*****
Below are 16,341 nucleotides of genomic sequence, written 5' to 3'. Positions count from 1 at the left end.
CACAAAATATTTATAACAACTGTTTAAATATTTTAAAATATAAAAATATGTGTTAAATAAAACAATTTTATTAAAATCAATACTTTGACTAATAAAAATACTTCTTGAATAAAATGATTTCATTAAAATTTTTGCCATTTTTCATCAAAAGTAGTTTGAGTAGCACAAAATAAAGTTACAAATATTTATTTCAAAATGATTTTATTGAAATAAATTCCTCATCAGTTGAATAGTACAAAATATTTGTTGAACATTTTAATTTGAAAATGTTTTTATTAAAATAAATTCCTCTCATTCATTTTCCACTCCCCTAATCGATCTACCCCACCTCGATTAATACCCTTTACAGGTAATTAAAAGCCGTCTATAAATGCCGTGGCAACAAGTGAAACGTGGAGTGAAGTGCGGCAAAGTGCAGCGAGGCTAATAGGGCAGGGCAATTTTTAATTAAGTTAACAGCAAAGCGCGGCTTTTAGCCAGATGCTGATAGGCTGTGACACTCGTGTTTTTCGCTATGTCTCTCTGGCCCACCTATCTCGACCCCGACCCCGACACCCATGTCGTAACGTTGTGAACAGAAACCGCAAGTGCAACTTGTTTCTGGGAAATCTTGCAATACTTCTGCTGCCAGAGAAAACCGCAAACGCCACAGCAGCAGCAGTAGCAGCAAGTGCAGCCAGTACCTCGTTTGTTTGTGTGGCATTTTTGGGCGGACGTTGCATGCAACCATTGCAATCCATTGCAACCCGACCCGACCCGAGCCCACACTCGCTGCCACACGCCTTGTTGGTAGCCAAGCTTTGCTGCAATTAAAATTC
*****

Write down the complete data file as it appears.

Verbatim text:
Below are 16,341 nucleotides of genomic sequence, written 5' to 3'. Positions count from 1 at the left end.
CACAAAATATTTATAACAACTGTTTAAATATTTTAAAATATAAAAATATGTGTTAAATAAAACAATTTTATTAAAATCAATACTTTGACTAATAAAAATACTTCTTGAATAAAATGATTTCATTAAAATTTTTGCCATTTTTCATCAAAAGTAGTTTGAGTAGCACAAAATAAAGTTACAAATATTTATTTCAAAATGATTTTATTGAAATAAATTCCTCATCAGTTGAATAGTACAAAATATTTGTTGAACATTTTAATTTGAAAATGTTTTTATTAAAATAAATTCCTCTCATTCATTTTCCACTCCCCTAATCGATCTACCCCACCTCGATTAATACCCTTTACAGGTAATTAAAAGCCGTCTATAAATGCCGTGGCAACAAGTGAAACGTGGAGTGAAGTGCGGCAAAGTGCAGCGAGGCTAATAGGGCAGGGCAATTTTTAATTAAGTTAACAGCAAAGCGCGGCTTTTAGCCAGATGCTGATAGGCTGTGACACTCGTGTTTTTCGCTATGTCTCTCTGGCCCACCTATCTCGACCCCGACCCCGACACCCATGTCGTAACGTTGTGAACAGAAACCGCAAGTGCAACTTGTTTCTGGGAAATCTTGCAATACTTCTGCTGCCAGAGAAAACCGCAAACGCCACAGCAGCAGCAGTAGCAGCAAGTGCAGCCAGTACCTCGTTTGTTTGTGTGGCATTTTTGGGCGGACGTTGCATGCAACCATTGCAATCCATTGCAACCCGACCCGACCCGAGCCCACACTCGCTGCCACACGCCTTGTTGGTAGCCAAGCTTTGCTGCAATTAAAATTC